While we tend to worry about how our child plays with others, we often do not give the same attention to how our child plays alone. However, independent play is just as vital to your child’s development. Play is a mode of expression, and playing independently gives your child time to form him or herself, acting out scenarios, problem solving, and learning how to cope with challenges.
And independent play has plenty of benefits for you as well. When your child learns how to play alone, you get time to take care of the home or take care of yourself. And if you have more than one child, it can give you the chance to get that all-important one-on-one time that every child needs. Really, it creates an ideal situation for all involved. So, how can you encourage independent play?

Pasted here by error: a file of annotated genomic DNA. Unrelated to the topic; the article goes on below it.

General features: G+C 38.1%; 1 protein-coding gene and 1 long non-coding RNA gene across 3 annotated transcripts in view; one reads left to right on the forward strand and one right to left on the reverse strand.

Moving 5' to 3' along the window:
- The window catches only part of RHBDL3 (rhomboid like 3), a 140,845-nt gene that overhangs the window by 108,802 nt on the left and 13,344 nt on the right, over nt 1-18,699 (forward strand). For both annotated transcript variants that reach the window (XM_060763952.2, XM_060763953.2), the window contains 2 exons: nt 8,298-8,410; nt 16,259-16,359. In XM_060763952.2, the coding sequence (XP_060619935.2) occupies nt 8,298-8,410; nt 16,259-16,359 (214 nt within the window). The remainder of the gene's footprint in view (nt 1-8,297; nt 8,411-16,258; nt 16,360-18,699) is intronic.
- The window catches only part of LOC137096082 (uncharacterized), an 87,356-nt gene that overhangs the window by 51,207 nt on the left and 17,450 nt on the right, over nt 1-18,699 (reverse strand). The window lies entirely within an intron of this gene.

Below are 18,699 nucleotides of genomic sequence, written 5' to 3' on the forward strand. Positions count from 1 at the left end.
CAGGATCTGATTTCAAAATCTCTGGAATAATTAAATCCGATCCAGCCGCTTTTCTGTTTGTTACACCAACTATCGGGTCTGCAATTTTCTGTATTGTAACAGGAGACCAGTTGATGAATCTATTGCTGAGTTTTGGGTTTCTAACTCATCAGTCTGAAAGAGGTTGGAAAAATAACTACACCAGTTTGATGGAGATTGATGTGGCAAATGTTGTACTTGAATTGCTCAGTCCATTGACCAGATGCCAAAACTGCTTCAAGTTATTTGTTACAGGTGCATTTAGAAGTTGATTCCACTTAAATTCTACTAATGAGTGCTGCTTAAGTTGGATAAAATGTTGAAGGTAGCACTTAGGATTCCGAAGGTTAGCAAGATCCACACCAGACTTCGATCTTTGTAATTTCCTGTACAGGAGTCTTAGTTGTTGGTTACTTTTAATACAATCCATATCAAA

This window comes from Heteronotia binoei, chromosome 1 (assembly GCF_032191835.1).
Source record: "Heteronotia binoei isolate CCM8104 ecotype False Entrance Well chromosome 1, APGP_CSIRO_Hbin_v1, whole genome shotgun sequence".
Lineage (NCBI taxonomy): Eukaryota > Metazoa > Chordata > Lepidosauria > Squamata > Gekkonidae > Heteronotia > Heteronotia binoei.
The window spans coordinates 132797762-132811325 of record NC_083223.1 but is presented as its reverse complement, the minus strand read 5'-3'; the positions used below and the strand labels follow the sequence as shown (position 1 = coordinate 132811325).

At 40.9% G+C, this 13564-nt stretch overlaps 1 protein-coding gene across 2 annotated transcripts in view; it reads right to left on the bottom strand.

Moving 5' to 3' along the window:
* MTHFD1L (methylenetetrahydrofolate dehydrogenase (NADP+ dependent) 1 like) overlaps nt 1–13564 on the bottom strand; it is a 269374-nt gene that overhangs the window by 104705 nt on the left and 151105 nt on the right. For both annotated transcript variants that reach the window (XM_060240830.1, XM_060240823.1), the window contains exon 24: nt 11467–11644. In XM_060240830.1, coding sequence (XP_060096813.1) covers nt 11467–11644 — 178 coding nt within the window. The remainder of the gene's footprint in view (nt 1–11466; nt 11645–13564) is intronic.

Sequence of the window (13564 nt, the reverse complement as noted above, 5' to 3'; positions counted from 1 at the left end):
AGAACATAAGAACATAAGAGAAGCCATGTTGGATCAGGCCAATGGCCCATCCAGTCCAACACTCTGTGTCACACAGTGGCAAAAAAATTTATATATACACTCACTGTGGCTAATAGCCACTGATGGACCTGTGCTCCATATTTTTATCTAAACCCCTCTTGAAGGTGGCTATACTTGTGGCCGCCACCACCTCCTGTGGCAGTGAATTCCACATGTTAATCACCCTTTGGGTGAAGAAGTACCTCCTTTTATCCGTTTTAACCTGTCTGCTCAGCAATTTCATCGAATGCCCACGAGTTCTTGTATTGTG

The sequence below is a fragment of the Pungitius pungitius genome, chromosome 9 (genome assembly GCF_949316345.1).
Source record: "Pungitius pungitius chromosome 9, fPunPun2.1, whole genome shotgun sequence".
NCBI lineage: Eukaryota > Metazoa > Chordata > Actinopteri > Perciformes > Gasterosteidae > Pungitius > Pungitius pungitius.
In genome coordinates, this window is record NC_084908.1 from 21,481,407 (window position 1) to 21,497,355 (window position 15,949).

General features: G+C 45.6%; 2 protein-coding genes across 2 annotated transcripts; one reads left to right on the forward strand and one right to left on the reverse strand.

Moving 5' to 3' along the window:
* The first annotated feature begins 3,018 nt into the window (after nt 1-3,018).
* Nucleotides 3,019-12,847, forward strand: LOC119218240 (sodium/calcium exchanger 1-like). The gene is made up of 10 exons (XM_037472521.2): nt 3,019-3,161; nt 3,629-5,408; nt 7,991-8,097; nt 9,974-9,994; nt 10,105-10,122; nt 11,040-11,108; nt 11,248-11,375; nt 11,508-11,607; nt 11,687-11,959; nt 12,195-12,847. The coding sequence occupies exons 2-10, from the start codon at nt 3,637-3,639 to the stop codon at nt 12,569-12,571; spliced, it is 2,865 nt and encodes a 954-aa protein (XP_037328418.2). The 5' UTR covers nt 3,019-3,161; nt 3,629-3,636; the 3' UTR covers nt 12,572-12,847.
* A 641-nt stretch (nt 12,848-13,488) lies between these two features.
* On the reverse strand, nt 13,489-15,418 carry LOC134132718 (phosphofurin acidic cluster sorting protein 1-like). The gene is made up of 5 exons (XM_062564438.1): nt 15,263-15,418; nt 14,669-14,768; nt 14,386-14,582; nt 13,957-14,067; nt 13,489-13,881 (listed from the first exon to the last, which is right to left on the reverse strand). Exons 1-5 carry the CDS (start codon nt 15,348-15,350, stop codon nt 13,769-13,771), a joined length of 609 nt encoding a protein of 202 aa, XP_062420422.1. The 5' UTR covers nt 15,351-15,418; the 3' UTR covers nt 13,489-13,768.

If you tell your child to go play by him or herself, the natural reaction is to resist, or to at least feel put out. Instead, create situations that feel interesting and tempting, and then let what happens, happen. For example, gather up a box of interesting items and leave it for your child to discover, or move the toys around to give them interest again.
Screen time is something kids can easily do alone, but that doesn’t make it independent play. Independent play should encourage children to be creative and expressive. In essence, it should make them producers, not consumers. Screen time is passive and requires nothing on the part of your child.
If your child seems hesitant to start, model independent play yourself. This can include things like coloring your own page, building your own tower, or playing with your own family of dolls. Eventually, you can move towards your own activities that are more suited to you, such as reading, knitting, or whatever chore you need to get do